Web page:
Generating a unique identifier is sometimes a very trivial job. All you need is to get an index of integer type and increment it any time you need an identifier. The things get more complicated, if an identifier needs to be unique in a distributed environment.

In this post, I am sharing couple of approaches to generated unique identifiers in Node.js. The solutions can be used in a single process as well as distributed environment.

Using UUID as a identifier

A universal unique identifier (UUID) is a standard of generating identifiers, standardized by the Open Software Foundation (OSF).

The intent of UUIDs is to be able to generate unique identifiers in a distributed system without central coordination point. The word unique should not be taken to mean guaranteed unique; it is rather practically unique.

UUID canonical form is as follows:

xxxxxxxx-xxxx-Mxxx-Nxxx-xxxxxxxxxxxx

where N indicates the variant and M indicates the UUID version. You can find all the UUID details in RFC4112

Version 1 UUID is meant for generating time-based UUIDs. They also accept 48 bit long identifier (281,474,976,710,655 available values). In many cases it make sense to use a machine MAC Address as an identifier. Sometimes if we use several UUID generators on the same system, we can just use configured identifiers. It is very important to have unique identifier in a distributed environment. That will guarantee conflict-free ids.

Version 4 UUID is meant for generating UUIDs from truly-random or pseudo-random numbers. UUID v4 are not giving us guaranteed unique numbers; they are rather practically unique. Probability of getting a duplicate is as follows:

Only after generating 1 billion UUIDs every second for the next 100 years, the probability of creating just one duplicate would be about 50%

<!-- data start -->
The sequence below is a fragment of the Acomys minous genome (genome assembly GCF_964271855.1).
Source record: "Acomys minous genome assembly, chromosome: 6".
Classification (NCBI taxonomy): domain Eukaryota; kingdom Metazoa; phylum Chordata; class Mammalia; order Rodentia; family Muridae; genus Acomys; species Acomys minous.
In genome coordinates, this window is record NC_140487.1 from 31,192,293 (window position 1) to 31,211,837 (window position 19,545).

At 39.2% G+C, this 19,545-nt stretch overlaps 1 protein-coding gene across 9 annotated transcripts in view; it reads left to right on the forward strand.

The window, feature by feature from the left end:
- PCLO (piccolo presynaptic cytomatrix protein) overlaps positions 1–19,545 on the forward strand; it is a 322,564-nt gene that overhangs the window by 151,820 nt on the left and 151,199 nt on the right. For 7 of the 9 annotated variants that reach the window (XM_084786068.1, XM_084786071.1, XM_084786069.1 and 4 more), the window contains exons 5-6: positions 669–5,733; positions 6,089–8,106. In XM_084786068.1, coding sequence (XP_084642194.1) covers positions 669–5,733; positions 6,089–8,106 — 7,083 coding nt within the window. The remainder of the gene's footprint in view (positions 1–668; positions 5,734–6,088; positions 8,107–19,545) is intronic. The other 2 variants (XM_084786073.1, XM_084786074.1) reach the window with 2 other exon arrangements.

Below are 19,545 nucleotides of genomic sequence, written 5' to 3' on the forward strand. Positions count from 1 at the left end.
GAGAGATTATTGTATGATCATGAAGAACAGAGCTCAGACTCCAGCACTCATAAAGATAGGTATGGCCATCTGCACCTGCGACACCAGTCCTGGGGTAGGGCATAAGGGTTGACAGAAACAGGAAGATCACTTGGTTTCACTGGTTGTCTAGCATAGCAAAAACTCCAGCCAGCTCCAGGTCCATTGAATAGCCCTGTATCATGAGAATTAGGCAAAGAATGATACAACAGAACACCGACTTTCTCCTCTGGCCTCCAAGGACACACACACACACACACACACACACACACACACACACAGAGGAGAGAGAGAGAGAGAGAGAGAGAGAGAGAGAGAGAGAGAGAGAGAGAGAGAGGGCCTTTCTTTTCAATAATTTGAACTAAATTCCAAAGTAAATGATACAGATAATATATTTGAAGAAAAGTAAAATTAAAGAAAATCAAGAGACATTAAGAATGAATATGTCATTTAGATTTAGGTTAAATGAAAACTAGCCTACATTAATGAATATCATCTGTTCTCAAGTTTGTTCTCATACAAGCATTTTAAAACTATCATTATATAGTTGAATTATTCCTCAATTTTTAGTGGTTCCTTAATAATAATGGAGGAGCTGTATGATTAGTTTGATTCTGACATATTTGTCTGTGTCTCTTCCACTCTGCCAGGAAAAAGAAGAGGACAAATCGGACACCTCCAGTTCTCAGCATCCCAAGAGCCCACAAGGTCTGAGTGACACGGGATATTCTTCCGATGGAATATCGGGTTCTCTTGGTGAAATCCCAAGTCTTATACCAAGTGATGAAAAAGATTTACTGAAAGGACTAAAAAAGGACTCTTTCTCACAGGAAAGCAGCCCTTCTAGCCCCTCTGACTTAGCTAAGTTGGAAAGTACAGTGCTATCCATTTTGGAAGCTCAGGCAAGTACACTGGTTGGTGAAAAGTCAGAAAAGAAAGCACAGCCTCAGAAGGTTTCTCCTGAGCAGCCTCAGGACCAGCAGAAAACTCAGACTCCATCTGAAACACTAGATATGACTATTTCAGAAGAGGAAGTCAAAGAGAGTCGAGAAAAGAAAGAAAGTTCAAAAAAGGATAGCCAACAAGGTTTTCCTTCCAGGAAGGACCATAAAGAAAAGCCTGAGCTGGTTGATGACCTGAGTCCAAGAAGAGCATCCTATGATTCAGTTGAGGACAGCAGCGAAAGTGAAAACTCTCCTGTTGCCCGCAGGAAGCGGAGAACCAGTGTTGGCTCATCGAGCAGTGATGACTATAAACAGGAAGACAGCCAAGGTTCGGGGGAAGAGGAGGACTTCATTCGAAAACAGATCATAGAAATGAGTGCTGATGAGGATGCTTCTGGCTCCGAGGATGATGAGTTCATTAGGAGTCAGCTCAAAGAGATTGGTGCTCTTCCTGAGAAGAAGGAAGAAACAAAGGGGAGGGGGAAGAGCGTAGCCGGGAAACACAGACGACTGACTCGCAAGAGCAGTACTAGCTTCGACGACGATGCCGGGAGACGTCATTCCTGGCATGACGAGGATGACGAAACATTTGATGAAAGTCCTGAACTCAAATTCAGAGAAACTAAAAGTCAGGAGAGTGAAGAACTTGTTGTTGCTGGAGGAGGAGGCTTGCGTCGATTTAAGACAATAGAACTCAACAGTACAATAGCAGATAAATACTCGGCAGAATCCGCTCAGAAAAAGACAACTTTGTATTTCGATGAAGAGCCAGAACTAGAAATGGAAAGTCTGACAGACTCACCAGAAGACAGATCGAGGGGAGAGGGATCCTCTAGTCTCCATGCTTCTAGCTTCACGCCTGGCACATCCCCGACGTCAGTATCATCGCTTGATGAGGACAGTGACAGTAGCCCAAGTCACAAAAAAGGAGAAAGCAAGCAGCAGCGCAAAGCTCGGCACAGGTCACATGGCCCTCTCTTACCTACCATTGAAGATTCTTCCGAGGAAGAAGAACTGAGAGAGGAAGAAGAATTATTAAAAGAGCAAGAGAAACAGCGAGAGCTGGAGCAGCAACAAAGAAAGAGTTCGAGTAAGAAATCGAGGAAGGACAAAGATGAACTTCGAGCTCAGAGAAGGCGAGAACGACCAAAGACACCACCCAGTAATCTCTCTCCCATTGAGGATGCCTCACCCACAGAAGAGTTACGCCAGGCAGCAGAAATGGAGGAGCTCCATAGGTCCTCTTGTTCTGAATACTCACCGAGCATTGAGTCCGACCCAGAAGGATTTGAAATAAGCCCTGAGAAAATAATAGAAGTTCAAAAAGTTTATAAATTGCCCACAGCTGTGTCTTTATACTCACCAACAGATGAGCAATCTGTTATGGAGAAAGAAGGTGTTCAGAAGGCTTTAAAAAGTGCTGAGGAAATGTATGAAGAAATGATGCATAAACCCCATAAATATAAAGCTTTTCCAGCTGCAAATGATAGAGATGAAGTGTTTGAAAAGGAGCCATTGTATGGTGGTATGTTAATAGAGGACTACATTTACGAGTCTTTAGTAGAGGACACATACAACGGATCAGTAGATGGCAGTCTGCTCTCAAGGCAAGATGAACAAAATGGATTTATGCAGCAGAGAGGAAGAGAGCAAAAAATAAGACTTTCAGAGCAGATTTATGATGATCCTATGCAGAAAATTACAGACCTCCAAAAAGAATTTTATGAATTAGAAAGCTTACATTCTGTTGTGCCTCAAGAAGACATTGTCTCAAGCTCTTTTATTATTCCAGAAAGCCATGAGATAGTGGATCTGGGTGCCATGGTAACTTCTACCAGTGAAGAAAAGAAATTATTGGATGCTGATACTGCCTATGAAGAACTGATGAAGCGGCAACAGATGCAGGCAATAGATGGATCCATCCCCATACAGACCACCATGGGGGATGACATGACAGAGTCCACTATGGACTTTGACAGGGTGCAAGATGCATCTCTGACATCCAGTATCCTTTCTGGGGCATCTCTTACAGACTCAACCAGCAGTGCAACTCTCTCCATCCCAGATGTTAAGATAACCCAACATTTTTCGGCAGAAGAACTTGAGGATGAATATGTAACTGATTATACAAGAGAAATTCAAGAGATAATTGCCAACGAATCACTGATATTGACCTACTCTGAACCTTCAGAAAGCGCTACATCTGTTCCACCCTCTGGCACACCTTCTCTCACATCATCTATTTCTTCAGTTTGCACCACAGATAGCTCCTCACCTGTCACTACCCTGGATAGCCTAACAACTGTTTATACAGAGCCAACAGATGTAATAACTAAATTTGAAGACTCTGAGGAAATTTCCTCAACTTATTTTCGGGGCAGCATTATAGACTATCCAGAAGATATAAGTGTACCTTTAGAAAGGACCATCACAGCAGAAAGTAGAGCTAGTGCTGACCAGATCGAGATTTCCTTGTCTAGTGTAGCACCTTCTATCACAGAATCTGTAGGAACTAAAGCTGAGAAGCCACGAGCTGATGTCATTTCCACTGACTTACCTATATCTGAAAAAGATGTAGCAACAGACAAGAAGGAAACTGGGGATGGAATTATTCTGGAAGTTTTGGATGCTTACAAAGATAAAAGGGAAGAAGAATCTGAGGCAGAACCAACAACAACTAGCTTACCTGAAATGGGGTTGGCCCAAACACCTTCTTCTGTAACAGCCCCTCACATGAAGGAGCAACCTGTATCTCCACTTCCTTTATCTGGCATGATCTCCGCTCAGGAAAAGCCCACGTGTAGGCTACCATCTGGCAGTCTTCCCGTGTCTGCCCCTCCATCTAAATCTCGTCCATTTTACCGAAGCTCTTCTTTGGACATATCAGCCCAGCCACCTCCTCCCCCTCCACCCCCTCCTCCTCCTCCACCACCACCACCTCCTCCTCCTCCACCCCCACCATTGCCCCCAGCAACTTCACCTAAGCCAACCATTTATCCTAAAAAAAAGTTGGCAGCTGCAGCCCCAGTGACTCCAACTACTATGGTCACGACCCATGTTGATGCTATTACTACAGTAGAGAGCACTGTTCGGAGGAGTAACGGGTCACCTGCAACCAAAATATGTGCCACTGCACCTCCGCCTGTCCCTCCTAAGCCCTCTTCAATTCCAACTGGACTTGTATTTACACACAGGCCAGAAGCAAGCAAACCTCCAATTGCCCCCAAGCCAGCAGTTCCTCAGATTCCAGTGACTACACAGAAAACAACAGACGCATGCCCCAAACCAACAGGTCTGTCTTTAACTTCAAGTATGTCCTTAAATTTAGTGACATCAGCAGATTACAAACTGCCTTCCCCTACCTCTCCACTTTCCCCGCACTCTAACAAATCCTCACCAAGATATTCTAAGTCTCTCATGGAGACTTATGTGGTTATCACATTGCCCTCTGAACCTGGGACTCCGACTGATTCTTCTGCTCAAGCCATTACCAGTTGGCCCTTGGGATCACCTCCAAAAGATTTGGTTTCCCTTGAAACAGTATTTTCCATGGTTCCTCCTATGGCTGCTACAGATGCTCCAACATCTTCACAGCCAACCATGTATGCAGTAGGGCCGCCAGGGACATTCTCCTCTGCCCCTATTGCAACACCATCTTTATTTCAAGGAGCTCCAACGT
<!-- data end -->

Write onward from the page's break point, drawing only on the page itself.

There are several Node.js modules generating UUID numbers. The one which I use very often is node-uuid. Simple and fast implementation of UUID version 1 and 4.

The Node.js node-uuid module is very simple to use. You can install it using npm manager:

npm install node-uuid

And use it in your script e.g.:

var uuid = require('node-uuid');
var uuid1 = uuid.v1();
var uuid2 = uuid.v1({node:[0x01,0x23,0x45,0x67,0x89,0xab]});
var uuid3 = uuid.v1({node:[0, 0, 0, 0, 0, 0]})
var uuid4 = uuid.v4();
var uuid5 = uuid.v4();

And that would give something like:

// uuid1 -> ec654ec1-7f8f-11e3-ae96-b385f4bc450c
// uuid2 -> ec666030-7f8f-11e3-ae96-0123456789ab
// uuid3 -> ec66fc70-7f8f-11e3-ae96-000000000000
// uuid4 -> 32a4fbed-676d-47f9-a321-cb2f267e2918
// uuid5 -> 8b68cf5b-d619-4281-b560-1578b0ee891d

Generate identifiers using Snowflake approach

An alternative to UUID identifiers might be 64 bit long identifiers generated using Twitter Snowflake approach. I have created Node.js flake-idgen module which generates ids meeting following requirements:

  • Uncoordinated - services generating ids should not have any central coordination point. That is very important for high availability services.
  • Compact - generated ids are 64-bit long. There are other good solutions generating bigger ids e.g. 128-bit long UUIDs.
  • (Roughly) Time ordered - the ids will be k-ordered (roughly ordered) i.e. ids are no more than k positions from its totally ordered position.
  • Good performance - a service generating ids can product up to 4096 ids per millisecond.

The Node.js flake-idgen module is very simple to use. You can install it using npm manager:

npm install flake-idgen

And use it in your script e.g.:

var FlakeIdGen = require('flake-idgen')
    , intformat = require('biguint-format')
    , generator = new FlakeIdGen;

var id1 = generator.next();
var id2 = generator.next();
var id3 = intformat(id1, 'dec');
var id4 = intformat(id2, 'hex', {prefix:'0x'})

And that would give something like:

// id1 -> <Buffer 50 e8 46 15 20 c0 00 02>
// id2 -> <Buffer 50 e8 46 15 20 c0 00 03>
// id3 -> 5829986774188818434
// id4 -> 0x50e8461520c00003

Conclusion

There are several other solutions to generate unique identifiers. Some of them may be good for distributed environments, some others may work only on a single node.

In this post I wanted to share with you some simple solutions producing unique identifiers in distributed environments which could be implemented in Node.js in production systems.